Can the lottery be seen as a collective act of murder?

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sciftw eNotes educator| Certified Educator

If the question is asking about the possibility of viewing the lottery system from Jackson's short story as collective murder, then I say the answer is yes.  I think the societal stoning to death of Tessie could be viewed as murder.  The town collectively works together and intentionally kills someone.  That sounds like murder to me.  

I suppose that a claim could be made that the lottery is not murder though.  Everybody in the town voluntarily participates in the archaic tradition.  Tessie knows that she has a chance of dying before the drawing even starts.  I suppose the claim could be made that it's not murder because, in a way, Tessie volunteered to die.  

I don't believe euthanasia is a possibility.  That's a "mercy killing."  Tessie is not suffering from anything; therefore, killing her doesn't relieve her of any pain.  I don't believe the lottery is suicide either.  Tessie might be participating in the lottery, but she most certainly does not want her life to end.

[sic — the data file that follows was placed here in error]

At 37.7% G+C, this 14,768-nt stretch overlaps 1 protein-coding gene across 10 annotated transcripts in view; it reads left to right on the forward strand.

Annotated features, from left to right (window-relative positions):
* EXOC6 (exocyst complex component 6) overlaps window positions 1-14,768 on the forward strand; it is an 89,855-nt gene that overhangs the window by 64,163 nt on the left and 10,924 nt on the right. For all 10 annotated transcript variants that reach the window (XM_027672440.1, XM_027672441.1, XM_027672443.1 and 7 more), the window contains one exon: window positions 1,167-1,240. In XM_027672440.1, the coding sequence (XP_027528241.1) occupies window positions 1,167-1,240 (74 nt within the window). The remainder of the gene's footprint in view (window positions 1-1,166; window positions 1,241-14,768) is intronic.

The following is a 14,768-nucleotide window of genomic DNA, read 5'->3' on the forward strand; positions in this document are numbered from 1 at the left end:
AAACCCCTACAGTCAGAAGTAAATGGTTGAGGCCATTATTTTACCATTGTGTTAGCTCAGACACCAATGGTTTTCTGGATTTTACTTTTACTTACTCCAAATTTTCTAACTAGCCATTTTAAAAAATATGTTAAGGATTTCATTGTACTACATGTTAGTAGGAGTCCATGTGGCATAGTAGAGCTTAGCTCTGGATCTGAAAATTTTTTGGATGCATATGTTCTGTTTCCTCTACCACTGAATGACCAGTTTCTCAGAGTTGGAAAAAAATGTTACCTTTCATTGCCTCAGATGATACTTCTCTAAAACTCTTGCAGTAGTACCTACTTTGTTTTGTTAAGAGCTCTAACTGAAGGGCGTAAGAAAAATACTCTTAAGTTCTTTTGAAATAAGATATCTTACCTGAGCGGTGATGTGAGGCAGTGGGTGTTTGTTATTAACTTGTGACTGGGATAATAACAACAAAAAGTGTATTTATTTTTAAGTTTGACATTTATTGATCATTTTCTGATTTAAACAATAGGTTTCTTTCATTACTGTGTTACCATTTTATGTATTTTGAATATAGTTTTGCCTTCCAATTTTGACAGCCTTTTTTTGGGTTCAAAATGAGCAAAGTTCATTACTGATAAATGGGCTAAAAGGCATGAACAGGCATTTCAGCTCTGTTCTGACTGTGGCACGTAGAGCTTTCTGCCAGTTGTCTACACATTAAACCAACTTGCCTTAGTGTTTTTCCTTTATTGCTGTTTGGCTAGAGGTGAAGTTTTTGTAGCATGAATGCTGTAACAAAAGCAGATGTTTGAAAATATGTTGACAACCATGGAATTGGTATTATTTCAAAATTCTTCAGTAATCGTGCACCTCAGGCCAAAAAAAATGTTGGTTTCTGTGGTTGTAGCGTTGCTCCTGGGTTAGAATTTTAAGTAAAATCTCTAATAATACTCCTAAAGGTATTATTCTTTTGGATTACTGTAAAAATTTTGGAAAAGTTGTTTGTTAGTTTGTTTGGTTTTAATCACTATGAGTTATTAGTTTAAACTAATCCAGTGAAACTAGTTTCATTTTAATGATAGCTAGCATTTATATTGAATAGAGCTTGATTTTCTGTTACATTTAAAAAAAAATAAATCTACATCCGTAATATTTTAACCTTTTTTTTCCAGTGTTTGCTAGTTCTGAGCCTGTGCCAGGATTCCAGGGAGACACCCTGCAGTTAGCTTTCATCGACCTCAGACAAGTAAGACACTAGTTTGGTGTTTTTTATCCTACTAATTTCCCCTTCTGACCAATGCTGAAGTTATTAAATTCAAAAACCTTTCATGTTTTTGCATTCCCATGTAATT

"It isn't fair, it isn't right," Mrs. Hutchinson screamed, and then they were upon her.

I also don't believe the lottery system represents a justifiable form of capital punishment.  Capital punishment is the legally authorized killing of someone as punishment for a crime.  The lottery system from the story is definitely the legal authorization of killing someone; however, Tessie didn't commit any crimes.  If she didn't commit a crime, then capital punishment doesn't apply.  

Considering the above options of exactly what Tessie's death should be called, I believe that murder is the best choice of the group. It's even premeditated.  People show up to the lottery with rocks and stones picked out. They all know that if their name is not picked, they get to throw stones at a person until that person is dead.  Their actions are not accidental.  It's not manslaughter or even negligence. It's murder.